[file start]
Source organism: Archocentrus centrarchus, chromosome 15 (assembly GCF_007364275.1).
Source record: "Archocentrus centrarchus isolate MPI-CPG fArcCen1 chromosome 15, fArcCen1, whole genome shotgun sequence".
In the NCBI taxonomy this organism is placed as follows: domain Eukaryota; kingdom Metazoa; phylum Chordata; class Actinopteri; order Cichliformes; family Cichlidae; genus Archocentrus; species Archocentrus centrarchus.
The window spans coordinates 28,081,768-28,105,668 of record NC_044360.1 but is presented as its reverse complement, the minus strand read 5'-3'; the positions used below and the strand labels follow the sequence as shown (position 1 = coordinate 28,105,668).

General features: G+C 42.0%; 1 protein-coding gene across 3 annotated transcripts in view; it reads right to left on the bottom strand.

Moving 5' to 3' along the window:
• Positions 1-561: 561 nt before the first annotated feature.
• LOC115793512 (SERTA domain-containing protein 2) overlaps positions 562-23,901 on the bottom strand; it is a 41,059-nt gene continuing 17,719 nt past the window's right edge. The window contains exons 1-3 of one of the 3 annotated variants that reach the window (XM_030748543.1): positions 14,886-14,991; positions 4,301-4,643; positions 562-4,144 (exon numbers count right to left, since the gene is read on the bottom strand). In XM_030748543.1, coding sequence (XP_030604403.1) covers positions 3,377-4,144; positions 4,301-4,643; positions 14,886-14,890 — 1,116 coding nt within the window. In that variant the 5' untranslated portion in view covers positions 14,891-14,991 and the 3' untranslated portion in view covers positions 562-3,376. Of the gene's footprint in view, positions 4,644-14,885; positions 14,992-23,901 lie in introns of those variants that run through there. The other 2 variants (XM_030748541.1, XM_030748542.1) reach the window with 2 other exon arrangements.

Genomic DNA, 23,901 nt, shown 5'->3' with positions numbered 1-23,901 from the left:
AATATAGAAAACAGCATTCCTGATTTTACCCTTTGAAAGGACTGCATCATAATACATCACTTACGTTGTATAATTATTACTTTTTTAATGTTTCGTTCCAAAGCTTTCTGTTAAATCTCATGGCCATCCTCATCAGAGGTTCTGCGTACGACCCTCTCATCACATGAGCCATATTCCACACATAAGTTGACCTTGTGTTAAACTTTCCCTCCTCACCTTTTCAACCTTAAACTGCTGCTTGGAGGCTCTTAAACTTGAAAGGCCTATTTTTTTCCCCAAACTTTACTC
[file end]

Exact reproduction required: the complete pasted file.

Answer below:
Source organism: Archocentrus centrarchus, chromosome 15 (assembly GCF_007364275.1).
Source record: "Archocentrus centrarchus isolate MPI-CPG fArcCen1 chromosome 15, fArcCen1, whole genome shotgun sequence".
In the NCBI taxonomy this organism is placed as follows: domain Eukaryota; kingdom Metazoa; phylum Chordata; class Actinopteri; order Cichliformes; family Cichlidae; genus Archocentrus; species Archocentrus centrarchus.
The window spans coordinates 28,081,768-28,105,668 of record NC_044360.1 but is presented as its reverse complement, the minus strand read 5'-3'; the positions used below and the strand labels follow the sequence as shown (position 1 = coordinate 28,105,668).

General features: G+C 42.0%; 1 protein-coding gene across 3 annotated transcripts in view; it reads right to left on the bottom strand.

Moving 5' to 3' along the window:
• Positions 1-561: 561 nt before the first annotated feature.
• LOC115793512 (SERTA domain-containing protein 2) overlaps positions 562-23,901 on the bottom strand; it is a 41,059-nt gene continuing 17,719 nt past the window's right edge. The window contains exons 1-3 of one of the 3 annotated variants that reach the window (XM_030748543.1): positions 14,886-14,991; positions 4,301-4,643; positions 562-4,144 (exon numbers count right to left, since the gene is read on the bottom strand). In XM_030748543.1, coding sequence (XP_030604403.1) covers positions 3,377-4,144; positions 4,301-4,643; positions 14,886-14,890 — 1,116 coding nt within the window. In that variant the 5' untranslated portion in view covers positions 14,891-14,991 and the 3' untranslated portion in view covers positions 562-3,376. Of the gene's footprint in view, positions 4,644-14,885; positions 14,992-23,901 lie in introns of those variants that run through there. The other 2 variants (XM_030748541.1, XM_030748542.1) reach the window with 2 other exon arrangements.

Genomic DNA, 23,901 nt, shown 5'->3' with positions numbered 1-23,901 from the left:
AATATAGAAAACAGCATTCCTGATTTTACCCTTTGAAAGGACTGCATCATAATACATCACTTACGTTGTATAATTATTACTTTTTTAATGTTTCGTTCCAAAGCTTTCTGTTAAATCTCATGGCCATCCTCATCAGAGGTTCTGCGTACGACCCTCTCATCACATGAGCCATATTCCACACATAAGTTGACCTTGTGTTAAACTTTCCCTCCTCACCTTTTCAACCTTAAACTGCTGCTTGGAGGCTCTTAAACTTGAAAGGCCTATTTTTTTCCCCAAACTTTACTC